he well knew, that General Claverclaration : “ and, that this salutary motion may ing had made vo offer, nor declaration, of his re“ not be impeded by any idea or suspicion, that signation of his offices of senior counsellor and “ General Clavering may do any act inconsistent commander-in-chief; and that he did not claim the “ with the acquiescence, which both he and I office of governour-general on the ground of any " have ayowed in the decision of the judges, I such resignation made by himself, but on the ground “ will undertake to answer for him in this respect; of a resignation made by the said Warren Hast" or that, if he should depart from the true spiritings, which resignation the said Warren Hasting's "and meaning of that acquiescence, I will not did not admit ; and the use of the term resigned, “ be a party with him in such proceedings." on that occasion, was therefore a manifest and

wilful misconstruction and misapplication of the and so far as the acts of Lauchlin Macleane, Esq. words of the act of His present Majesty. And and the court of directors, were binding on him ; such misinterpretation and false extension of the but, on the contrary, he grounds his refusal to comterm of resignation was the more indecent in the plete the same, not on any interpretation of the said Warren Hastings, as he was at the same mo- words, in which the said resignation, and the other ment disavowing and refusing to ve effect to instruments aforesaid, were conceived, but rather his own clear and express resignation, according on a disavowal (not direct indeed, but implied) to the true intent and meaning of the word as used of his said agent, and of the powers, under which in the said act, made by his agent, duly authorized the said agent had claimed to act in his behalf. and instructed by himself so to do, to an authority Neither did the said Warren Hastings ground his competent to receive and accept the same. said refusal on any objection to the particular day,

That although the said Warren Hastings did or period, or circumstances, in which the requisiafterwards recede from the said illegal measures tion of General Clavering was made; nor accomin compliance with the opinion and advice of the pany the said refusal with any qualification in that judges again interposed, and did thereby avoid respect, or with any intimation, that he would, at the guilt of such further acts, and the blame of any future or more convenient season, comply with such further evils, as must have been consequent the same ; although such an intimation might proon a persistance therein, yet he was, nevertheless, bably have induced General Clavering to wave an still guilty of the illegal acts above described ; and instant and immediate claim to the chair, and the same are great crimes and misdemeanours. might therefore have prevented the distractions,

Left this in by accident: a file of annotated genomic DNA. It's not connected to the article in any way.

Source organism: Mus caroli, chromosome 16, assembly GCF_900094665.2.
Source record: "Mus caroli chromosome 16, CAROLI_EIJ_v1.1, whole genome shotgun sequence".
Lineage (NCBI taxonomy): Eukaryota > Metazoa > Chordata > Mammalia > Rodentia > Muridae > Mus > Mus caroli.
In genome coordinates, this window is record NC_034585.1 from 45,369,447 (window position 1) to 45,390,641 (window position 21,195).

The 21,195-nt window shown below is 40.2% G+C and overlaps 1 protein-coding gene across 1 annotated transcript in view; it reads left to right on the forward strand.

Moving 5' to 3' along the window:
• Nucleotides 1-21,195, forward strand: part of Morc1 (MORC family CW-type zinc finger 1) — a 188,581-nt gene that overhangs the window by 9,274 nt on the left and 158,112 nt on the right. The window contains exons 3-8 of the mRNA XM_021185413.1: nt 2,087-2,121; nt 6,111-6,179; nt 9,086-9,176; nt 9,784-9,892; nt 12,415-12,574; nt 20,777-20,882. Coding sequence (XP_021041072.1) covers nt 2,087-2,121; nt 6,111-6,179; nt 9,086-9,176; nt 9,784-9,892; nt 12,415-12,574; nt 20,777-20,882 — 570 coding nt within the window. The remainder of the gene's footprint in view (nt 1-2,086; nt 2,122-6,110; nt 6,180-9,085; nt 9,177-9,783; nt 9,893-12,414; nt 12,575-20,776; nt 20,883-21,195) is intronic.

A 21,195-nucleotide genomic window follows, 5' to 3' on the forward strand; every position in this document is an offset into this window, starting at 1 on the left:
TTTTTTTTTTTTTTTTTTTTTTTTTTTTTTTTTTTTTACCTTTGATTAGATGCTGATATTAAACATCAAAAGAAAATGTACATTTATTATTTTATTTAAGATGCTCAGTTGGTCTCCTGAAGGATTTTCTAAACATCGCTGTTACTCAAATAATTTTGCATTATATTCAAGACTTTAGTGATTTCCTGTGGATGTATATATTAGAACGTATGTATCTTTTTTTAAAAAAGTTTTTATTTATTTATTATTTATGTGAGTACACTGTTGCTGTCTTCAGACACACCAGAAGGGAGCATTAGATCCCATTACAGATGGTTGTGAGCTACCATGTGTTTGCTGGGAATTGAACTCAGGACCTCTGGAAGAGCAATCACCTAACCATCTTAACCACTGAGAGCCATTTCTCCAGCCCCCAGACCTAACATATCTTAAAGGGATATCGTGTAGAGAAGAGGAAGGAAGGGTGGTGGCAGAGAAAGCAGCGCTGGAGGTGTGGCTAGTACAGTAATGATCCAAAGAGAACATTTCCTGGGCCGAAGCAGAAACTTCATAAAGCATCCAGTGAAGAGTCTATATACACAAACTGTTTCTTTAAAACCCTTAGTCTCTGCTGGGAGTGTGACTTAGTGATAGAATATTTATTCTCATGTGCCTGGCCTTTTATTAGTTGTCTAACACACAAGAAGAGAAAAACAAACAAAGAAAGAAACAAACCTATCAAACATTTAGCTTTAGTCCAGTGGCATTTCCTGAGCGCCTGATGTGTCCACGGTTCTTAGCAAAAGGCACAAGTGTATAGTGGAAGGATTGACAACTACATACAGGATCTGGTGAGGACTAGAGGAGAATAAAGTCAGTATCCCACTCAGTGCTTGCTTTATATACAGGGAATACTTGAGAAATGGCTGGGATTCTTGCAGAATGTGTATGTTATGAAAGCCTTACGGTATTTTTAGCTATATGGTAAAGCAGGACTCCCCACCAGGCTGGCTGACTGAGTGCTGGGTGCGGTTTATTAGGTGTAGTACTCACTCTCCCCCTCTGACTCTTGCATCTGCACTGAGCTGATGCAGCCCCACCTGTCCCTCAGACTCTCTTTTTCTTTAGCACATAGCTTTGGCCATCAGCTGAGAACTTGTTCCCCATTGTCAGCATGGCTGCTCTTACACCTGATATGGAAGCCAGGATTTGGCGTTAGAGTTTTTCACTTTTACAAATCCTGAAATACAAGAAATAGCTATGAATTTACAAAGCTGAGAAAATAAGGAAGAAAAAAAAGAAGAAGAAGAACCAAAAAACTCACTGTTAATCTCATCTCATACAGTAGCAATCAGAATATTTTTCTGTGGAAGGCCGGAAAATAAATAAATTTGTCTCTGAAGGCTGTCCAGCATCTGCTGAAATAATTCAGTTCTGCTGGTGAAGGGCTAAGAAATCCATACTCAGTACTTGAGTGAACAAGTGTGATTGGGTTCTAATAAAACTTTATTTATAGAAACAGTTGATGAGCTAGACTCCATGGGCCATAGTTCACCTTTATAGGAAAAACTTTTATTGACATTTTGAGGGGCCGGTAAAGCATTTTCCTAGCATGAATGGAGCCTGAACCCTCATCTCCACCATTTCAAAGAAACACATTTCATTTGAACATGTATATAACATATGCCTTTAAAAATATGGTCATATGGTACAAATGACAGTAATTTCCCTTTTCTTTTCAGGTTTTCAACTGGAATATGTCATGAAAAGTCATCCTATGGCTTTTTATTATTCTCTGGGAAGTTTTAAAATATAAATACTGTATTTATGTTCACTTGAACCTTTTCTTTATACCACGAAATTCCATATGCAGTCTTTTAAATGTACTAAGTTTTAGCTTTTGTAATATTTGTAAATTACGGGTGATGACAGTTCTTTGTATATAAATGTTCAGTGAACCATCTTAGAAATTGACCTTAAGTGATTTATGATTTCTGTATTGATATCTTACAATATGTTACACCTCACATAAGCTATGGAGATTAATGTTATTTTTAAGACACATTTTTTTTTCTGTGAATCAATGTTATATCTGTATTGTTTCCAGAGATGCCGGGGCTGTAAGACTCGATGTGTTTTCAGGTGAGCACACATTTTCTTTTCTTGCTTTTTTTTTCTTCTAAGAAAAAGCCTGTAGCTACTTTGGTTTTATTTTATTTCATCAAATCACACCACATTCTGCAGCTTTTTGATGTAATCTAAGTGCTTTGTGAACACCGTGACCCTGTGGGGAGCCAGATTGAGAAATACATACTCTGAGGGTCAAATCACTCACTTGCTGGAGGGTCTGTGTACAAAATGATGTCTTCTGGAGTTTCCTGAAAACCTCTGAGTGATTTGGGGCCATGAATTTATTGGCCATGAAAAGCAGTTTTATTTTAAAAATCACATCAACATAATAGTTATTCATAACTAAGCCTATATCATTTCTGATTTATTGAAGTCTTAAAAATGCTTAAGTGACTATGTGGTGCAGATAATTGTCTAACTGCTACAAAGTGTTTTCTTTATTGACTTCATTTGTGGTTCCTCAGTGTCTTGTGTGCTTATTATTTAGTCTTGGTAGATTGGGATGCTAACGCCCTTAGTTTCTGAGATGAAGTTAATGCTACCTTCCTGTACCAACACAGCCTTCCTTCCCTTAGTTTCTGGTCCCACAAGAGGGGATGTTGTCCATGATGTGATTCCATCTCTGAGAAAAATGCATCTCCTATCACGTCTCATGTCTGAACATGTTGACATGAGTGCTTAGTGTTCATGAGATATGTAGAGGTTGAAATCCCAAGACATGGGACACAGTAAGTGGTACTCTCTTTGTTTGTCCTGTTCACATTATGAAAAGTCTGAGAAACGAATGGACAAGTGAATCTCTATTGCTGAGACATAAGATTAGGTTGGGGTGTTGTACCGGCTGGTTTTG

That, although the judges did decide, that the which happened, and the greater evils, which office of governour-general, held by the said impended, in consequence of the said claim of Warren Hastings, was not ipso facto and instanter General Clavering, and the said refusal of Warren vacated by the arrival of the said dispatches and Hastings, Esq. But the said Warren Hastings documents, transmitted by the court of directors ; did, on the contrary, express his said refusal in such and did consider the said consequences of the general and unqualified terms, as intimated an inresignation as awaiting some future act or event tention to resist absolutely and altogether, both for its complete and effectual operation; yet the then and at any future time, the said requisition of said judges did not declare any opinion on the general Clavering. And the subsequent proceedultimate invalidity of the said acts of Lauchlinings of the said Warren Hastings do all concur in Macleane, Esq. as not being binding on his prin-proving, that such was his intention ; for he did cipal, Warren Hastings, Esq. nor did they declare afterwards, in conformity to the advice of the any opinion, that the obligation of the said resig- judges, move a resolution in council, “ that all nation was not from the beginning conclusive and parties be placed in the same situation, in which effectual, although its operation was, from the they stood before the receipt of the last advices necessity of the case, on account of the distance “ from England; reserving and submitting to a between England and India, to take place only in “ decision in England the respective claims, that future; or that the said resignation made by Lauch- “ each party may conceive they have a right to lin Macleane, Esq. was only an offer or proposal “ make, but not acting upon those claims till such of a resignation to be made at some future and in- “ decision shall arrive in Bengal;" thereby clearly definite period, or a mere intimation of the desire and explicitly declaring, that it was not his intenof Warren Hastings, Esq. to resign at some future tion to surrender the government until such deand indefinite period, and that the said resignation, cision should arrive in Bengal, which could not notwithstanding the acceptance thereof by the be expected in less time than a year and a half court of directors, and the regular appointment after the date of the said resolution ; and thereby and confirmation of a successour, was still to re- clearly and explicitly declaring, that he did not main optional in the said Warren Hastings, to be consider his resignation as binding for the present. ratified or departed from at his future choice or And the said intention was manifested, if possible, pleasure ; nor did the said judges pronounce, nor still more directly and expressly in a letter written do any of their reasonings, which accompanied their by the said Warren Hastings to the court of didecision, tend to establish it as their opinion, that rectors, dated the 15th of August 1777, being even the time for ratifying and completing the said almost two months after the receipt of the said transaction was to be at the sole discretion of the dispatches; in which the said Warren Hastings said Warren Hastings; but they only delivered declares, that “ he did not hold himself bound by their opinion, as aforesaid, that his said office “ the notification made by Mr. Macleane, nor by “ has not yet been vacated, and therefore that the of the acts consequent of it.” actual assumption of the government by the That, such appearing to have been the intention “ member of the council next in succession was, of the said Warren Hastings, General Clavering “ in the actual circumstances, and rebus sic stan- was justified in immediately assuming the tibus, illegal."